defmacro is a function for defining macros in Lisp and Scheme similar to defun, which defines functions; however, defmacro never evaluates its arguments, which allows one to perform complex manipulation of code. A simple example:

(defmacro iff (Test Then &optional Else)
  "A replacement for IF, takes 2 or 3 arguments. If the 
first evaluates to non-NIL, evaluate and return the second.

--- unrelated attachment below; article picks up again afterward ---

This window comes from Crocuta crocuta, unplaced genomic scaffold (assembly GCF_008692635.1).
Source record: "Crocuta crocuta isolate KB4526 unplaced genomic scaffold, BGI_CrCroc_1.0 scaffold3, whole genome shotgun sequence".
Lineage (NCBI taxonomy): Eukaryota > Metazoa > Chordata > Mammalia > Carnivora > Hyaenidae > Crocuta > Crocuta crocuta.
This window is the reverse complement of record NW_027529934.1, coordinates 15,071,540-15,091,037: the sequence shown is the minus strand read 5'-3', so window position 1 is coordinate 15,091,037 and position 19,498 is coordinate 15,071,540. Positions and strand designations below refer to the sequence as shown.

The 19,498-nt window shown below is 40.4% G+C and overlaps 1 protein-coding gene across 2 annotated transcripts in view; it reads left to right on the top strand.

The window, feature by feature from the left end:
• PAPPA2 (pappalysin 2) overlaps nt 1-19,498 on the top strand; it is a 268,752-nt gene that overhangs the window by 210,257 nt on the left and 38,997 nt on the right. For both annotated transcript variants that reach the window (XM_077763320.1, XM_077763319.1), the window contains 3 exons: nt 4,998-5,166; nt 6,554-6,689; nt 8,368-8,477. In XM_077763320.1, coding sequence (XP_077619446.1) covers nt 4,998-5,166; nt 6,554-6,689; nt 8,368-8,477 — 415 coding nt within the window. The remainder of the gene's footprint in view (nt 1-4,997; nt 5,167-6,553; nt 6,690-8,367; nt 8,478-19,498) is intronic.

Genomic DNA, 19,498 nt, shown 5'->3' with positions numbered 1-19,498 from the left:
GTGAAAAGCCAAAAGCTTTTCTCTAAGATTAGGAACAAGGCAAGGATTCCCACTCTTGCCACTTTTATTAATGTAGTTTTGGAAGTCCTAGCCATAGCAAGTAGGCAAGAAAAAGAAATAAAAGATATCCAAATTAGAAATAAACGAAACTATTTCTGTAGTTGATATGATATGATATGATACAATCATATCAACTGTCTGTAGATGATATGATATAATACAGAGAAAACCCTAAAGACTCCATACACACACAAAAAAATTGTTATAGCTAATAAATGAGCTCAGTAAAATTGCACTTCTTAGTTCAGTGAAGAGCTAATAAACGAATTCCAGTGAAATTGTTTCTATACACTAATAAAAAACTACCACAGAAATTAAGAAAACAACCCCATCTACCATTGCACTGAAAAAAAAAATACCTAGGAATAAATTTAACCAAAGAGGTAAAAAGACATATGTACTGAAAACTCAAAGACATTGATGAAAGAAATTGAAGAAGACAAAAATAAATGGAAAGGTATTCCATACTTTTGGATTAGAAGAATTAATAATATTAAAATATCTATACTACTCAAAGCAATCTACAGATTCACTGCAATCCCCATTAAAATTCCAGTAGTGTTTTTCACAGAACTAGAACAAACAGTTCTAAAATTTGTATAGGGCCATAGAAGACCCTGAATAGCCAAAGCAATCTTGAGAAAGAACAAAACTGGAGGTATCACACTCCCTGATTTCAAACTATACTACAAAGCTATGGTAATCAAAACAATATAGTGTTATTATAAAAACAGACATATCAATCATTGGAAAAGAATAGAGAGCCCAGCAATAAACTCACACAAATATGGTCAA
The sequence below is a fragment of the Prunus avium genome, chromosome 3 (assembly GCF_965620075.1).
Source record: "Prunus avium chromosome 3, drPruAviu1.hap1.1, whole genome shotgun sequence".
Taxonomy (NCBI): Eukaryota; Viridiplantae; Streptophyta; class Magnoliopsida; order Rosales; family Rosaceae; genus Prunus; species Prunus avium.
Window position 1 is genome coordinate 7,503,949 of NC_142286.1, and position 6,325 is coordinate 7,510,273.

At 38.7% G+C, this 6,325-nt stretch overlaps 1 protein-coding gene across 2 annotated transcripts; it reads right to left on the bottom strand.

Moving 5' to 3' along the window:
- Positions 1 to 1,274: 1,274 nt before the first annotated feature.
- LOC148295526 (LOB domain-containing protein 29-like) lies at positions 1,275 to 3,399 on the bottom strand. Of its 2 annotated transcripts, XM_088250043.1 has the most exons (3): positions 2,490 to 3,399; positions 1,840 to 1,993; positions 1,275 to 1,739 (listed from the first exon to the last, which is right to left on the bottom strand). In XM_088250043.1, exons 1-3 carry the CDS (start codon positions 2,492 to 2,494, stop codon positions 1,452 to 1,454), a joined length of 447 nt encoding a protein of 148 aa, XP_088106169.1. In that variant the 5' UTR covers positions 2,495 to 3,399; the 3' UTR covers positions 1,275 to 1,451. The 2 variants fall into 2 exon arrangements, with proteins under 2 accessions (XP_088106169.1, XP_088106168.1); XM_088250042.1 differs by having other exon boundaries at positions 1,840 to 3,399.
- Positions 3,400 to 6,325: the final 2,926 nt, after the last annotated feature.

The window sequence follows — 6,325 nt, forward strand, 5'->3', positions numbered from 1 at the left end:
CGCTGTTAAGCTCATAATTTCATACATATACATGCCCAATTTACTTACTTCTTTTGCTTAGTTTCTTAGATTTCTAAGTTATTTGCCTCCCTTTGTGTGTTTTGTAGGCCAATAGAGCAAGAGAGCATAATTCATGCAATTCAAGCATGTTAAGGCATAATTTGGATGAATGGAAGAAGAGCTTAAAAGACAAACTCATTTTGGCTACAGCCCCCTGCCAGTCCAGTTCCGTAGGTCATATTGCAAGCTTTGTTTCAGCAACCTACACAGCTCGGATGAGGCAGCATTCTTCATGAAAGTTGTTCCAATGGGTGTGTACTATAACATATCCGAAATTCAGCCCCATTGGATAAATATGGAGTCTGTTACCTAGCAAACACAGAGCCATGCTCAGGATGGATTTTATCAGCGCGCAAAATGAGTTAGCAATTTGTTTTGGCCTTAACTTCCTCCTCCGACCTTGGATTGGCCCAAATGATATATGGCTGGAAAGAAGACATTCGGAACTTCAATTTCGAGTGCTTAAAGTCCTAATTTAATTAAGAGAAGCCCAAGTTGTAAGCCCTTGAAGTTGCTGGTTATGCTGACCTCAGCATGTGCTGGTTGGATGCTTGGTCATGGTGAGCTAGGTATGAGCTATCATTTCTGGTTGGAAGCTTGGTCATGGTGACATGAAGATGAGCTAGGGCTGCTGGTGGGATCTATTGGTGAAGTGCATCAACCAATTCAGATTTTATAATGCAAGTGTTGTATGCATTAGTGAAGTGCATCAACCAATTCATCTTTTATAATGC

Otherwise evaluate and return the third (which defaults to NIL)"
  '(cond
     (,Test ,Then)
     (t     ,Else)))

Thus, calling (iff (= a 7) do-something (1+ a)) results in the macro being expanded to:

(cond
    ((= a 7) do-something)
    (t       (1+ a)))
The code is literally transformed by the macro rather than evaluated. Other, more complex, transformations are possible as well. Much of the Common Lisp standard is implemented with macros. This metaprogrammability is one of the features that gives Lisp its power and flexibility.

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